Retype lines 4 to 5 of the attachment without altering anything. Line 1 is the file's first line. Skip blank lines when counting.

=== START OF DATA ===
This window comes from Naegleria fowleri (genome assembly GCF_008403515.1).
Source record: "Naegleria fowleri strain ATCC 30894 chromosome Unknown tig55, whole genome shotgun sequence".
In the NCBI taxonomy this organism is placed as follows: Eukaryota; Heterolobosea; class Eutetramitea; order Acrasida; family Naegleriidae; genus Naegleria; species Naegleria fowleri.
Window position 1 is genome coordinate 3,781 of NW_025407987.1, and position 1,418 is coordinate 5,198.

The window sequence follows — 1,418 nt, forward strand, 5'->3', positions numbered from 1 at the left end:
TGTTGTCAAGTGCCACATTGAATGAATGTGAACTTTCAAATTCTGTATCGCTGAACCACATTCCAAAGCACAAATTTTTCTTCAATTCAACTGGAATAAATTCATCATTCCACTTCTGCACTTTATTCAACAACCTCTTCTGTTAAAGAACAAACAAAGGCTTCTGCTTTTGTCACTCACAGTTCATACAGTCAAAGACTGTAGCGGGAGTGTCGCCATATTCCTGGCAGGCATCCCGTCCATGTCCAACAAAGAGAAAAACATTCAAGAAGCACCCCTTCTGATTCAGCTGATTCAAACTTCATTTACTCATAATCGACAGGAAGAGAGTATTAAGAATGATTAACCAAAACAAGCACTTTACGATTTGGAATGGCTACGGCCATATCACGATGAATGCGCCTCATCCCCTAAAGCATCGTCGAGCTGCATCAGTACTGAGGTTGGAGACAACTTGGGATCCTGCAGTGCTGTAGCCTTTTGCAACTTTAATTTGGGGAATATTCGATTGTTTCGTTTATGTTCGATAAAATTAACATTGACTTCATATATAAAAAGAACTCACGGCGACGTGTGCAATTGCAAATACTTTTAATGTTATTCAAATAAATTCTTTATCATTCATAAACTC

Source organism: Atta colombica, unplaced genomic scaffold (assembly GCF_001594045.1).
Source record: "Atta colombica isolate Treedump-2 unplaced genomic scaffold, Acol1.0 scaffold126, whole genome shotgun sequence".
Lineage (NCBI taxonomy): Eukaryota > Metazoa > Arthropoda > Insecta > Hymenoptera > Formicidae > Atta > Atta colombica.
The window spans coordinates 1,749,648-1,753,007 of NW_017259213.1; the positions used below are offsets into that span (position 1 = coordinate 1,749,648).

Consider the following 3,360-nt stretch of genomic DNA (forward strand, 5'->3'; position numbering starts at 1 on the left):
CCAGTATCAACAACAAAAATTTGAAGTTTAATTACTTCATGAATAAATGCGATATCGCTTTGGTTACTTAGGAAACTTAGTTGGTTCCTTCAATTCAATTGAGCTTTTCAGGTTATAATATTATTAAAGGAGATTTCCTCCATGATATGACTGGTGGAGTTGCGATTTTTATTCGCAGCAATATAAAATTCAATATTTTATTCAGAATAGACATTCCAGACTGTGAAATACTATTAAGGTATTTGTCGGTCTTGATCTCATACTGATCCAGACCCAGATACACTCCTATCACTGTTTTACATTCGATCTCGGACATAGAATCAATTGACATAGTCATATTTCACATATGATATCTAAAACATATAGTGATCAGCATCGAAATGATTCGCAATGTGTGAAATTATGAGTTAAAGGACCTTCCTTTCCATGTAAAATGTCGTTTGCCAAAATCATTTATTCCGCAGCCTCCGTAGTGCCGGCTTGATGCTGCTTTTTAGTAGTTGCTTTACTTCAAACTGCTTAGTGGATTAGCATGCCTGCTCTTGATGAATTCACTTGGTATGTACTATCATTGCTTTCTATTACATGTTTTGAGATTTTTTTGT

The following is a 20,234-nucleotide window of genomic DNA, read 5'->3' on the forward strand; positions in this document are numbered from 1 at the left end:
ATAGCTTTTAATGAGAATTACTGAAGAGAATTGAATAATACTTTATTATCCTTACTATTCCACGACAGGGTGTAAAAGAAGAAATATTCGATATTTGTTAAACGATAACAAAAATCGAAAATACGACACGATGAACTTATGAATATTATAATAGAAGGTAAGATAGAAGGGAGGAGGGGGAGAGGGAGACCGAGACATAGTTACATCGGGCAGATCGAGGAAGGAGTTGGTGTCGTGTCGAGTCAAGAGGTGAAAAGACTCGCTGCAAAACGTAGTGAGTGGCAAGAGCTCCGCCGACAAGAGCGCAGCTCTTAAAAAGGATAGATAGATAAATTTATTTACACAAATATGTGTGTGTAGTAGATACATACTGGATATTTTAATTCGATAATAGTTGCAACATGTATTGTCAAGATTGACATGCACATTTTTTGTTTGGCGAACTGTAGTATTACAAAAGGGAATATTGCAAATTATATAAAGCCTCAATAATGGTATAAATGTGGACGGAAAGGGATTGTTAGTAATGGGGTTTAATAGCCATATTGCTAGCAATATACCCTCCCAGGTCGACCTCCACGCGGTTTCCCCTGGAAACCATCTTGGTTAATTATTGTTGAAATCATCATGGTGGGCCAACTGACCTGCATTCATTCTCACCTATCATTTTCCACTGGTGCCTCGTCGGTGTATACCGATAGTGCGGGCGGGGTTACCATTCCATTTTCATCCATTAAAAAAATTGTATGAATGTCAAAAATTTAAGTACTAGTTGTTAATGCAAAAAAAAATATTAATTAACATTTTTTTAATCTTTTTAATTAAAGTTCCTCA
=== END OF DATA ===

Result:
Window position 1 is genome coordinate 3,781 of NW_025407987.1, and position 1,418 is coordinate 5,198.

The window sequence follows — 1,418 nt, forward strand, 5'->3', positions numbered from 1 at the left end: